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Soundproofing basement help please (1 Viewer)

hbk842

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Hello everyone,

This is only my third post and I really have benefited from this website. Thanks to everyone who has had input in my previous questions. I have another one however.

My basement was framed and getting ready to run electrical currently. My main level in my house is all wood floors so you can hear everything on that main level downstairs and vice versa. I am going to mount an in wall surround system and was wondering what I can do to soundproof the room from sound travelling upstairs. What is the best way to go about this? Insulation between the joists? Foam board? Any help would be appreciated. Thanks.

I did search this topic and the results I got weren't quite what I was looking for. Thanks again.
 

Robert_J

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Double drywall, QuietRock, green glue, RISC clips, room in a room, staggered studs, etc are all soundproofing techniques that are used to contain sound in a room. They have all been discussed in depth as well. A quick search will find days worth of reading.

All of this is designed to keep sound IN a room. With in-wall speakers, the back of the speakers is already radiating sound outside of the room so any soundproofing is already compromised. Insulation will stop NOTHING but the highest frequencies.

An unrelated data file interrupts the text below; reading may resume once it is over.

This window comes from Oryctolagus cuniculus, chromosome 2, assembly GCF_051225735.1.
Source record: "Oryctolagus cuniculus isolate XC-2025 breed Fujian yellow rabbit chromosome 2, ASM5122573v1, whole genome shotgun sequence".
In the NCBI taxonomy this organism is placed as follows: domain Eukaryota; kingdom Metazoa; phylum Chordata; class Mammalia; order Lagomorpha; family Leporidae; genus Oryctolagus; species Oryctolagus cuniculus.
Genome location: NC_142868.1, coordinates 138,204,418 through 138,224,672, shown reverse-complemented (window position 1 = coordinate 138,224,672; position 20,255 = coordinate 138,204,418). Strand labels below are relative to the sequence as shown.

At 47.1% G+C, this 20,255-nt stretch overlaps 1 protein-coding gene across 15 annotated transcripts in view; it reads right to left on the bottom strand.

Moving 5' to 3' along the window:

-Robert
 

hbk842

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Hmmm....so with my in ceiling speakers, I am basically SOL? Is there anything I can do to keep that sound from traveling upstairs?
 

Robert_J

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Build an MDF enclosure around them in the wall. But then that will impact the sound characteristics of the speaker. How much? I don't know. But most in-ceiling and in-wall speakers have woofers with a pretty high Qts since the back will be open to a large wall cavity or the attic. Making a small enclosure around them will raise the Qtc. A high Qtc speaker has an unnatural hump in the frequency response.

Why are you going with in-wall or in-ceiling speakers? The sound from them is compromised from poor placement and you not being on axis with the tweeter.

-Robert
 

hbk842

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Thanks for the input Robert. I am going in wall because I like the cleanliness of them. I am not a fan of having speakers everywhere. I know the other speakers will sound better, but for my purposes these will suffice. I am used to not having any surround watching movies, so this will be a huge improvement. The speakers I bought have the tweeters in them that you can move and adjust, and the placement will be right above where my couch is going to be.

What if I built the enclosure much bigger than normal? Just throwing a number out there, but like 4 feet long in-between the joist it will be in?
 

hbk842

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Thanks again for the input Robert. I will probably build the boxes for the speakers, then use quietrock to do the ceiling instead of normal sheet rock. I will probably also insulate in that room in between the quiet rock for an extra layer.

Does anyone else have any other suggestions?
 

Ted White

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I would personally use a sheet or two of 5/8" drywall. MDF is denser, but drywall is so much easier to work with and cheaper.

You will not get the isolation regardless. You just can't layer in enough mass. But the mass will help.
 

Wayne A. Pflughaupt

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Since the room is already framed, you're probably too late asking this.